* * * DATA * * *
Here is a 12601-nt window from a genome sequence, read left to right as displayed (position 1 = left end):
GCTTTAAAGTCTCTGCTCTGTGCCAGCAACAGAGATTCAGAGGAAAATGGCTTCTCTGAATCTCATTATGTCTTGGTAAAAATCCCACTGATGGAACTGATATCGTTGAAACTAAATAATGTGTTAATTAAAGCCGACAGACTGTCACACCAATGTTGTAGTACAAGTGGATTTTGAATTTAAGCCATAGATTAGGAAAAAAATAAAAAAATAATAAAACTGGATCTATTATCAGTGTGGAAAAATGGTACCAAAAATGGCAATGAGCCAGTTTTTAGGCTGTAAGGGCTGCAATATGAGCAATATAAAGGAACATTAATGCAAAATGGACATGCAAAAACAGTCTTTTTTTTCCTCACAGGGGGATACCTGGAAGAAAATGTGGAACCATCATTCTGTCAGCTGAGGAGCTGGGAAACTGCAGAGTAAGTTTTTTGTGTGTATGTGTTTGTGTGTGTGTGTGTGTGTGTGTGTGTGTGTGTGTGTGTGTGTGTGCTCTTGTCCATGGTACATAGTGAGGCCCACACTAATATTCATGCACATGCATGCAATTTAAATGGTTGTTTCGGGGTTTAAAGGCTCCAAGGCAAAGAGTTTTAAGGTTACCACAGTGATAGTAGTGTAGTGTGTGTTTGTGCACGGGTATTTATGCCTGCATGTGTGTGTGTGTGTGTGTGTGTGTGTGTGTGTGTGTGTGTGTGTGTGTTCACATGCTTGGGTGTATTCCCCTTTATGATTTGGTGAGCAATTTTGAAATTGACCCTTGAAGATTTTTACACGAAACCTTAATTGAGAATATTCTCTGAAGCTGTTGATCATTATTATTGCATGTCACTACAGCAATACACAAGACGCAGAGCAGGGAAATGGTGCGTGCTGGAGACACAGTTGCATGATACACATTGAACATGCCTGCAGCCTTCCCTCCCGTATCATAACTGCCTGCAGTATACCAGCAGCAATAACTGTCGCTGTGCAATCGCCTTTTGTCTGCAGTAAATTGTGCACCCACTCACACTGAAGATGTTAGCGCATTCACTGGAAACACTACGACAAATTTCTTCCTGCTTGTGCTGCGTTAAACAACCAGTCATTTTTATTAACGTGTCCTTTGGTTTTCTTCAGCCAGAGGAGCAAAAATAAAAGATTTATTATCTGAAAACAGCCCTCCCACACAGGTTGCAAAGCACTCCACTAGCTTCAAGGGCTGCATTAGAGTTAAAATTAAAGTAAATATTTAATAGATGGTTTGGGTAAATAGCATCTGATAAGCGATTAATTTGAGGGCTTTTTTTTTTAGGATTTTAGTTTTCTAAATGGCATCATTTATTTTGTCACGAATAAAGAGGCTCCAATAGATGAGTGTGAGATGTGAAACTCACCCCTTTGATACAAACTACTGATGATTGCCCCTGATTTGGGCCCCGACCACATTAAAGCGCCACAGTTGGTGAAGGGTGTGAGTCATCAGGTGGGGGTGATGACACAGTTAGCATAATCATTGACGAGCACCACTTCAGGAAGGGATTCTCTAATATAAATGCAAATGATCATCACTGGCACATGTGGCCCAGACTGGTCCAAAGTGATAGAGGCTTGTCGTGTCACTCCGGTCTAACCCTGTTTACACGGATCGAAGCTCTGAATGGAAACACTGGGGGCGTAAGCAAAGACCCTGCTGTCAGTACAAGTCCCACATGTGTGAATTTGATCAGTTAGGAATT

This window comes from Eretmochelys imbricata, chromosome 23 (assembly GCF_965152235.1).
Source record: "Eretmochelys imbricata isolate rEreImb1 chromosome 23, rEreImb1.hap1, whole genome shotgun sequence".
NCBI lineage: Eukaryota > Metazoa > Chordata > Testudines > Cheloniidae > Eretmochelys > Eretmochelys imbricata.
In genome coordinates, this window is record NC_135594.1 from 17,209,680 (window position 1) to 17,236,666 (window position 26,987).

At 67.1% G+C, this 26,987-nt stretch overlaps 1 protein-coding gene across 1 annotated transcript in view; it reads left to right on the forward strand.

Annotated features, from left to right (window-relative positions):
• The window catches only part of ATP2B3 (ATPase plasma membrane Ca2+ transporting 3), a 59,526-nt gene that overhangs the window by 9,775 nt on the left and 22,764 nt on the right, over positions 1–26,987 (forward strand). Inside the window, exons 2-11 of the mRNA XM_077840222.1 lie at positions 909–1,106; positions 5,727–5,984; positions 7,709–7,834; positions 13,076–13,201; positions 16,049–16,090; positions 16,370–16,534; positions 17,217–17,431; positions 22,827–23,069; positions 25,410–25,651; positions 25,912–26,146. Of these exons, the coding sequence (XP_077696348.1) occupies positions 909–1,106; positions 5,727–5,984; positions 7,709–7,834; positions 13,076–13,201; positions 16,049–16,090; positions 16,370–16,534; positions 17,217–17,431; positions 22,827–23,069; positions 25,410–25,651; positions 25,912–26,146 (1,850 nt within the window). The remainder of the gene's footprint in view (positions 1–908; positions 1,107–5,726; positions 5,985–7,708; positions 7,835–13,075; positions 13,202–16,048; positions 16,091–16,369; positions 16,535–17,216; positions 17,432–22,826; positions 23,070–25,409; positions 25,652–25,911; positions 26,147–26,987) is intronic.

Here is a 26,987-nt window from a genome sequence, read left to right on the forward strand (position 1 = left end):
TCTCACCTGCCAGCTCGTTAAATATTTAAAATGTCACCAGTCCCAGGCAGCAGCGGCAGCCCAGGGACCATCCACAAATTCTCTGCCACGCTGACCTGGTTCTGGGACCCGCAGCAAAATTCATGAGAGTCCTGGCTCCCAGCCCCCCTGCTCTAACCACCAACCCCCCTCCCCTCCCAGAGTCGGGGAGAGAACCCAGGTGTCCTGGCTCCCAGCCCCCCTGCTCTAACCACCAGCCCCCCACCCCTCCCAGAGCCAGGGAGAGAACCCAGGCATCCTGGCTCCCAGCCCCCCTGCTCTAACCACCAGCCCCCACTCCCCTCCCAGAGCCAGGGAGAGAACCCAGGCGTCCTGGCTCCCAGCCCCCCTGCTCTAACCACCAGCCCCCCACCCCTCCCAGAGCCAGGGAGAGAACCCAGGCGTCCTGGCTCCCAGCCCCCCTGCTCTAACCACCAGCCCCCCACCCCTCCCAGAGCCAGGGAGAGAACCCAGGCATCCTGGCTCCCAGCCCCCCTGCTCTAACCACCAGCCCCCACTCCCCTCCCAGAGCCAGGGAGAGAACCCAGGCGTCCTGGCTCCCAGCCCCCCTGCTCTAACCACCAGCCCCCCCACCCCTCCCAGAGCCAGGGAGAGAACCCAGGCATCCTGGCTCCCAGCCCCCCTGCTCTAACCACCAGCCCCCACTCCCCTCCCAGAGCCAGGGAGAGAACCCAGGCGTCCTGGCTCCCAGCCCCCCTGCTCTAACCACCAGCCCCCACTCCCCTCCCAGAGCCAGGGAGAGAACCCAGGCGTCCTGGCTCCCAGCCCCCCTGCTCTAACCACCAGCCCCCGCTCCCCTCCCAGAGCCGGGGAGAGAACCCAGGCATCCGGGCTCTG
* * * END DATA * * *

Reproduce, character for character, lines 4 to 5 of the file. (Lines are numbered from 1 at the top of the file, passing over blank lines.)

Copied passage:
Source record: "Eretmochelys imbricata isolate rEreImb1 chromosome 23, rEreImb1.hap1, whole genome shotgun sequence".
NCBI lineage: Eukaryota > Metazoa > Chordata > Testudines > Cheloniidae > Eretmochelys > Eretmochelys imbricata.